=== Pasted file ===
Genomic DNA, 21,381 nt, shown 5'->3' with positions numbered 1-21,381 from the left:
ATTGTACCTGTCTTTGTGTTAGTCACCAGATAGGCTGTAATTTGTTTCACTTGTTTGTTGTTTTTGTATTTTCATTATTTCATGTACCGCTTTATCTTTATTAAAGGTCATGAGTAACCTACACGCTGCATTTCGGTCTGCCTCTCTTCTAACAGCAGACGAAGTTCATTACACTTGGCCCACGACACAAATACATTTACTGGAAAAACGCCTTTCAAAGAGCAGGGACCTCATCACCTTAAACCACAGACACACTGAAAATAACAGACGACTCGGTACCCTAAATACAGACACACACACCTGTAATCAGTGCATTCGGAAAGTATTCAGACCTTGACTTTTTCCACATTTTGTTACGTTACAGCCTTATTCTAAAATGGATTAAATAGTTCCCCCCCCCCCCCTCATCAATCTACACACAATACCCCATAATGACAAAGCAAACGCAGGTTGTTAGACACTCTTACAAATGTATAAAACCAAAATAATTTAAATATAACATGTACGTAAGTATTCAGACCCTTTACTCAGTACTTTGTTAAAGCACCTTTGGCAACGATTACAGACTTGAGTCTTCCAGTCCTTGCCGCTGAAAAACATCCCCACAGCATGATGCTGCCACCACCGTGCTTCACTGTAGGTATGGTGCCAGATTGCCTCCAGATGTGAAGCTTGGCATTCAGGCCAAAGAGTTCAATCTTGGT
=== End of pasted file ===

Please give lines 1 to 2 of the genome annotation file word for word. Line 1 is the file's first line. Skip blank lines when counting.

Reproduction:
Genomic DNA, 21,381 nt, shown 5'->3' with positions numbered 1-21,381 from the left:
ATTGTACCTGTCTTTGTGTTAGTCACCAGATAGGCTGTAATTTGTTTCACTTGTTTGTTGTTTTTGTATTTTCATTATTTCATGTACCGCTTTATCTTTATTAAAGGTCATGAGTAACCTACACGCTGCATTTCGGTCTGCCTCTCTTCTAACAGCAGACGAAGTTCATTACACTTGGCCCACGACACAAATACATTTACTGGAAAAACGCCTTTCAAAGAGCAGGGACCTCATCACCTTAAACCACAGACACACTGAAAATAACAGACGACTCGGTACCCTAAATACAGACACACACACCTGTAATCAGTGCATTCGGAAAGTATTCAGACCTTGACTTTTTCCACATTTTGTTACGTTACAGCCTTATTCTAAAATGGATTAAATAGTTCCCCCCCCCCCCCTCATCAATCTACACACAATACCCCATAATGACAAAGCAAACGCAGGTTGTTAGACACTCTTACAAATGTATAAAACCAAAATAATTTAAATATAACATGTACGTAAGTATTCAGACCCTTTACTCAGTACTTTGTTAAAGCACCTTTGGCAACGATTACAGACTTGAGTCTTCCAGTCCTTGCCGCTGAAAAACATCCCCACAGCATGATGCTGCCACCACCGTGCTTCACTGTAGGTATGGTGCCAGATTGCCTCCAGATGTGAAGCTTGGCATTCAGGCCAAAGAGTTCAATCTTGGT